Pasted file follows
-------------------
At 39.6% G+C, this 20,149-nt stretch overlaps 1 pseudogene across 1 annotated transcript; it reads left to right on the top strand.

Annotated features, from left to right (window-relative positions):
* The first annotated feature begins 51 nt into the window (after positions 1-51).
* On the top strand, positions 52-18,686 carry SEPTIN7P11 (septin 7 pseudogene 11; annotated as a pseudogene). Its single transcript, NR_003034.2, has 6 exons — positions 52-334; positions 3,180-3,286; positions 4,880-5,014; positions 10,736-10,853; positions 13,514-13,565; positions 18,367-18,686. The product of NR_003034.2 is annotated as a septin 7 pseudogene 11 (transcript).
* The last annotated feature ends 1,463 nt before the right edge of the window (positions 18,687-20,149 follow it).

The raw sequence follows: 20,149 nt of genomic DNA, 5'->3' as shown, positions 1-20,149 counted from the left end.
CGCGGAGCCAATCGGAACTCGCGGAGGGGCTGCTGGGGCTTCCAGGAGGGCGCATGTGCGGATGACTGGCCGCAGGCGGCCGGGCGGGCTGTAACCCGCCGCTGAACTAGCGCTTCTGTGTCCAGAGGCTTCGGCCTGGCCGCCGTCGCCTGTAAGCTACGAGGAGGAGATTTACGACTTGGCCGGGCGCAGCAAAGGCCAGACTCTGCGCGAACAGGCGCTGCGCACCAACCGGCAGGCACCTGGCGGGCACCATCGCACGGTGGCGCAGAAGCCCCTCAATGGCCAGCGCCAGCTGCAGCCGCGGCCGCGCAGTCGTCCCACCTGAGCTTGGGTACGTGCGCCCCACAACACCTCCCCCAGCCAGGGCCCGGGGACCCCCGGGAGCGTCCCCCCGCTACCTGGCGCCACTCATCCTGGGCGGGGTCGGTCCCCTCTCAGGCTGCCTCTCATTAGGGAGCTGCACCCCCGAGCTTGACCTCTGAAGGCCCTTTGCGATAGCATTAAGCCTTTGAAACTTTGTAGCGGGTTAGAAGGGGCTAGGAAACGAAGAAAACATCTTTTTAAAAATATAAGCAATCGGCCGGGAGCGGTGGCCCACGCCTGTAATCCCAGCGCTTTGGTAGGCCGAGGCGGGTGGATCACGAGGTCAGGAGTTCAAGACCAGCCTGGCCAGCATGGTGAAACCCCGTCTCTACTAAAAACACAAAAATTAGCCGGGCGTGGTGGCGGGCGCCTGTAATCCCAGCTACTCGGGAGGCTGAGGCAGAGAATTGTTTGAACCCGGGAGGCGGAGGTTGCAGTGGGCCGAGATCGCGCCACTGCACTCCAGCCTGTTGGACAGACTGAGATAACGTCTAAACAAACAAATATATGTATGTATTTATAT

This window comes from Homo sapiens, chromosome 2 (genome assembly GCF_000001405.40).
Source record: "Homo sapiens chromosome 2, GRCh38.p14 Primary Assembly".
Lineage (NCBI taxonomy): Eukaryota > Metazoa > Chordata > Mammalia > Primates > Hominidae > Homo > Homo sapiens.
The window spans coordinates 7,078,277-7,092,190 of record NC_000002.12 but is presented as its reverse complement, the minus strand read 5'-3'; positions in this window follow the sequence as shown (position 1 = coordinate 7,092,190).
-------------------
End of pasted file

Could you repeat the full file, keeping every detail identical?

At 39.6% G+C, this 20,149-nt stretch overlaps 1 pseudogene across 1 annotated transcript; it reads left to right on the top strand.

Annotated features, from left to right (window-relative positions):
* The first annotated feature begins 51 nt into the window (after positions 1-51).
* On the top strand, positions 52-18,686 carry SEPTIN7P11 (septin 7 pseudogene 11; annotated as a pseudogene). Its single transcript, NR_003034.2, has 6 exons — positions 52-334; positions 3,180-3,286; positions 4,880-5,014; positions 10,736-10,853; positions 13,514-13,565; positions 18,367-18,686. The product of NR_003034.2 is annotated as a septin 7 pseudogene 11 (transcript).
* The last annotated feature ends 1,463 nt before the right edge of the window (positions 18,687-20,149 follow it).

The raw sequence follows: 20,149 nt of genomic DNA, 5'->3' as shown, positions 1-20,149 counted from the left end.
CGCGGAGCCAATCGGAACTCGCGGAGGGGCTGCTGGGGCTTCCAGGAGGGCGCATGTGCGGATGACTGGCCGCAGGCGGCCGGGCGGGCTGTAACCCGCCGCTGAACTAGCGCTTCTGTGTCCAGAGGCTTCGGCCTGGCCGCCGTCGCCTGTAAGCTACGAGGAGGAGATTTACGACTTGGCCGGGCGCAGCAAAGGCCAGACTCTGCGCGAACAGGCGCTGCGCACCAACCGGCAGGCACCTGGCGGGCACCATCGCACGGTGGCGCAGAAGCCCCTCAATGGCCAGCGCCAGCTGCAGCCGCGGCCGCGCAGTCGTCCCACCTGAGCTTGGGTACGTGCGCCCCACAACACCTCCCCCAGCCAGGGCCCGGGGACCCCCGGGAGCGTCCCCCCGCTACCTGGCGCCACTCATCCTGGGCGGGGTCGGTCCCCTCTCAGGCTGCCTCTCATTAGGGAGCTGCACCCCCGAGCTTGACCTCTGAAGGCCCTTTGCGATAGCATTAAGCCTTTGAAACTTTGTAGCGGGTTAGAAGGGGCTAGGAAACGAAGAAAACATCTTTTTAAAAATATAAGCAATCGGCCGGGAGCGGTGGCCCACGCCTGTAATCCCAGCGCTTTGGTAGGCCGAGGCGGGTGGATCACGAGGTCAGGAGTTCAAGACCAGCCTGGCCAGCATGGTGAAACCCCGTCTCTACTAAAAACACAAAAATTAGCCGGGCGTGGTGGCGGGCGCCTGTAATCCCAGCTACTCGGGAGGCTGAGGCAGAGAATTGTTTGAACCCGGGAGGCGGAGGTTGCAGTGGGCCGAGATCGCGCCACTGCACTCCAGCCTGTTGGACAGACTGAGATAACGTCTAAACAAACAAATATATGTATGTATTTATAT

This window comes from Homo sapiens, chromosome 2 (genome assembly GCF_000001405.40).
Source record: "Homo sapiens chromosome 2, GRCh38.p14 Primary Assembly".
Lineage (NCBI taxonomy): Eukaryota > Metazoa > Chordata > Mammalia > Primates > Hominidae > Homo > Homo sapiens.
The window spans coordinates 7,078,277-7,092,190 of record NC_000002.12 but is presented as its reverse complement, the minus strand read 5'-3'; positions in this window follow the sequence as shown (position 1 = coordinate 7,092,190).